Image By: RKW Machine maintenance at RKS's facility in Vietnam. The German plastics film manufacturer is looking to expand its presence in Asia.
SHANGHAI — Most of the capacity growth for large German plastic film manufacturer RKW since 2010 has come from a push into global markets, particularly in North America and North Africa. Now, with its first Chinese plant opening by the end of the year, executives believe Asia will join that mix.
It’s been active in the region lately. In April the Frankenthal, Germany-based firm announced a $30 million investment in the southern Chinese city of Guangzhou. In March it revealed it had bought out its local partner in its operation in Vietnam, RKW-Lotus.
At the Chinaplas trade fair in late April in Shanghai, Plastics News caught up with Matthias Kaufmann, a member of RKW’s executive board and vice president of consumer packaging, and Oliver Dirmeier, who became managing director of RKW-Lotus and Asia sales director in January.
Kaufmann said the Asian investments are at an early stage, but he noted that most of RKW’s recent volume growth, from 300,000 metric tons production globally in 2010 to 370,000 tonnes last year, has happened outside its traditional European base, where most of its factories are located.
In 2011 it bought Danafilms Inc. in the United States and opened a facility in Cairo, Egypt, a $30 million investment. The company is one of Europe’s largest plastic film extruders.
“In addition to North America, we see our strongest growth in the next couple of years in Asia,” said Dirmeier.
Still, the company is taking a cautious approach — Kaufmann described it as a “rather conservative Germany company” — analyzing industries and countries and trying to find niches, like personal care films or secondary packaging for the beverage industry.
“We are really at the early stage of our Asian development, so therefore we go rather step by step,” he said. “It’s more targeting industries and then look where we have to be in order to be successful.”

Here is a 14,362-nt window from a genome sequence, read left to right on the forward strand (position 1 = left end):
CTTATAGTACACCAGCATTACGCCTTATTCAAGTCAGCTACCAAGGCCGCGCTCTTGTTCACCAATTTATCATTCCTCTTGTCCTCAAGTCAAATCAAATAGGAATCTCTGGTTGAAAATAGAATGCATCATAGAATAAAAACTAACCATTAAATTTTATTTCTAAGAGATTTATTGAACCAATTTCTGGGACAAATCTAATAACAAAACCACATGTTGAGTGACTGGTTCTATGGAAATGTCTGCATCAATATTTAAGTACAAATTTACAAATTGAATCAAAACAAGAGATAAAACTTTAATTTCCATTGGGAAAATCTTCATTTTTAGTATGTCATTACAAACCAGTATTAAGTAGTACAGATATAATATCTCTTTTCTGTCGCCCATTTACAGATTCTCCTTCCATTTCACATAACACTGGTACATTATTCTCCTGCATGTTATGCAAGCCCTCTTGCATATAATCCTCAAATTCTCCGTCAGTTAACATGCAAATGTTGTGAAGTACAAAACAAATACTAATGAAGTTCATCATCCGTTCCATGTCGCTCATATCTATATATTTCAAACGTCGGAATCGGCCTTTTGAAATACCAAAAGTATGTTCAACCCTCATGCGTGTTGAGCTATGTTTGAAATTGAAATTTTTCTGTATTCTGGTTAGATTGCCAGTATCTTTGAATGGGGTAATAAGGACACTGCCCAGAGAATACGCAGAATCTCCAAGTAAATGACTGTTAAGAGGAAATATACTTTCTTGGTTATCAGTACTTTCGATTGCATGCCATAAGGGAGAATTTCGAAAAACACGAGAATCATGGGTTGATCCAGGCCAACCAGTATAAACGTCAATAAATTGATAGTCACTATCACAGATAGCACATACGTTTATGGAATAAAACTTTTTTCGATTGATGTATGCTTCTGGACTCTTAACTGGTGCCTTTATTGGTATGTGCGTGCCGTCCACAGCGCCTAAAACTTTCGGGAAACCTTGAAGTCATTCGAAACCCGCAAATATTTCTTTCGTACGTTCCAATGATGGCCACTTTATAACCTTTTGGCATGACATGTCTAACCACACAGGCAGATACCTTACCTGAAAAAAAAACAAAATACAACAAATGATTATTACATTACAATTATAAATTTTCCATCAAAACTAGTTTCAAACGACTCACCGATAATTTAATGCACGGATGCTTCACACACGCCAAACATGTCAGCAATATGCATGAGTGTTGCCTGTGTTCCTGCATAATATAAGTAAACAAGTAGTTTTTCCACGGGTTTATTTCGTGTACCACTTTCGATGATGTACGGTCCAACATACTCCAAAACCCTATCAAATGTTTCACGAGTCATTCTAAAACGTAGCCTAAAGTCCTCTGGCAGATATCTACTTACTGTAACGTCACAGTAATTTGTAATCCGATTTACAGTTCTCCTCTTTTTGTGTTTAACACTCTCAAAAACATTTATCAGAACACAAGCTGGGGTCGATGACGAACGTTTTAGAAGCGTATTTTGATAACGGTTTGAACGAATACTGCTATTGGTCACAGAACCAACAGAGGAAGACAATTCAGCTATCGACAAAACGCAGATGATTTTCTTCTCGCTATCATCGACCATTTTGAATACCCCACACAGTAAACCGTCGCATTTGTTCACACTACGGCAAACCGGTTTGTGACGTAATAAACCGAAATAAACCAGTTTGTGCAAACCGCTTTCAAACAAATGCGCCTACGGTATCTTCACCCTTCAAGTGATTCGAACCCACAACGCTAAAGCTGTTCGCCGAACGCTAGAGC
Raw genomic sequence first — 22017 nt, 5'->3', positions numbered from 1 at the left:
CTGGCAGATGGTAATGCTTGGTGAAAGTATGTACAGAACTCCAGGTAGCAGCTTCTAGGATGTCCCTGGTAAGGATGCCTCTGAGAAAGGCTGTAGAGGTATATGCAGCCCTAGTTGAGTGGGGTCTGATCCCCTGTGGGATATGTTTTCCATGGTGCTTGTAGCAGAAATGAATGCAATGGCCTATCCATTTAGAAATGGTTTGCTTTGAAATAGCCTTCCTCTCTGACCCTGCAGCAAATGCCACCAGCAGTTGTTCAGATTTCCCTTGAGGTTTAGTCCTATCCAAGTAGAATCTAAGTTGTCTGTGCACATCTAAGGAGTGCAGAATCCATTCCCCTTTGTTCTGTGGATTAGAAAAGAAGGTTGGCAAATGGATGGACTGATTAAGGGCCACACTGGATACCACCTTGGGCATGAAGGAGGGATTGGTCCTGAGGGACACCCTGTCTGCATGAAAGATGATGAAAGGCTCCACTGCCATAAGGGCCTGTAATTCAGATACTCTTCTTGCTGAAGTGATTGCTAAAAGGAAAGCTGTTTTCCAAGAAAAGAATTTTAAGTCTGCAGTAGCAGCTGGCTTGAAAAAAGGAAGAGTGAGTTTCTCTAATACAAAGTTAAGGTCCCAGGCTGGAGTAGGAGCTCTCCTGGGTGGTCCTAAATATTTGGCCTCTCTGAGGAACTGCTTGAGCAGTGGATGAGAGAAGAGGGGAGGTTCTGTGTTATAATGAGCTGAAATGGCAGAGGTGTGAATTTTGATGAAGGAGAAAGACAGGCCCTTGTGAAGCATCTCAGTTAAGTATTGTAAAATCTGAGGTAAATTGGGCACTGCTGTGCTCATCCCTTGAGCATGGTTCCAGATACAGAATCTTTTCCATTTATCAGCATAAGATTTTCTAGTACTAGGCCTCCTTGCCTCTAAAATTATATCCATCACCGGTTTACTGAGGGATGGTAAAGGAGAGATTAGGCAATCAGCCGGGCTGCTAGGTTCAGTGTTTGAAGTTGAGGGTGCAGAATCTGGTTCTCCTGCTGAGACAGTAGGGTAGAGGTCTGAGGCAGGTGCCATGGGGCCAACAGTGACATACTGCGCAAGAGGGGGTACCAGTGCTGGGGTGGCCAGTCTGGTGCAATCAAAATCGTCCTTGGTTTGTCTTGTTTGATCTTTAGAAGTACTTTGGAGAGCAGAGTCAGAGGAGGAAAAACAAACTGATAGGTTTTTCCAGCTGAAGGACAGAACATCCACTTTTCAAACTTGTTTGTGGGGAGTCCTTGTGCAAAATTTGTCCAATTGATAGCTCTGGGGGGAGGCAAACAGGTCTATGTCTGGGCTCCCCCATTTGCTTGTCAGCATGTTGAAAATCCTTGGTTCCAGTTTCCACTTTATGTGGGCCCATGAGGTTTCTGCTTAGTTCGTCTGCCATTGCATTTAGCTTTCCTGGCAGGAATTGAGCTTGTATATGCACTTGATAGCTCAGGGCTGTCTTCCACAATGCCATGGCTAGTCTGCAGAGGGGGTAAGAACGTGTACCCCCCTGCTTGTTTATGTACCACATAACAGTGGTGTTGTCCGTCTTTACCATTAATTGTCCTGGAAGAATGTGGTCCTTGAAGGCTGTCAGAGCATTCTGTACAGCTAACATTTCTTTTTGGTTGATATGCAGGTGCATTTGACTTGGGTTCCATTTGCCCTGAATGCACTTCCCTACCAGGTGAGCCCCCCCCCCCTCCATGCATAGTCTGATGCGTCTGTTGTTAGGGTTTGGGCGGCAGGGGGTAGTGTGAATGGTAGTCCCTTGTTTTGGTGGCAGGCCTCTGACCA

RKW nearly doubled its capacity in Vietnam in the last three years, to 29,000 metric tons.
The Ho Chi Minh City factory is Vietnam’s biggest exporter of plastic film products, with more than 90 percent of its production sent abroad, mainly to Europe, he said.
The new China investment is a different story.
It will be located on the Guangzhou campus of RKW’s sister company, Renolit AG, and is planned to focus on markets in China and elsewhere in Asia, Kaufmann said.
“The Chinese operation is first of all for personal care — it’s become a market in countries only where you create enough money that people are looking for these products,” said Dirmeier. “In very poor countries, nobody is buying this kind of product. There is big, big growth for us if China is able to create a middle class or at least a certain income level.”
As well, RKW is targeting the Asian consumer packaging industry generally, including being a supplier to major household product and beverage industry brand owners, he said.
“This offers an attractive business development opportunity for us, which we aim to exploit with increased business activities in Asia,” Dirmeier said.
Image By: RKW A production line worker at RKW's Vietnam factory. RKW plans to target the personal care market in its expansion.
In a March news release, RKW said it bought out its Vietnamese partner, Nguyen Khue, in mid-2013, but noted that Khue, managing director of RKW-Lotus since it started in 2004, would remain a non-executive board member and adviser to the Vietnam operation.
Khue also is managing an unrelated German company, Lotus Packaging, RKW said.
“It was Mr. Khue who wanted to focus more on his own business opportunities, rather than our request or wish to gain more control because we already had a majority in that business, from the very beginning,” Kaufmann said.
RKW frequently has local partners when entering a new market, he said.
“We believe this really was a good strategy to grow a business and we are open to do that again with other partners or with our old partners,” Kaufmann said.
RKW’s investments in Asia mirror some larger trends, such as an increasing focus on multinational companies investing in China for the Chinese market, while looking at other places, like Vietnam, as new export bases.
“In order to realize additional cost saving potential, we see some companies moving their production from China to countries such as to Vietnam or other Asian countries,” Dirmeier said.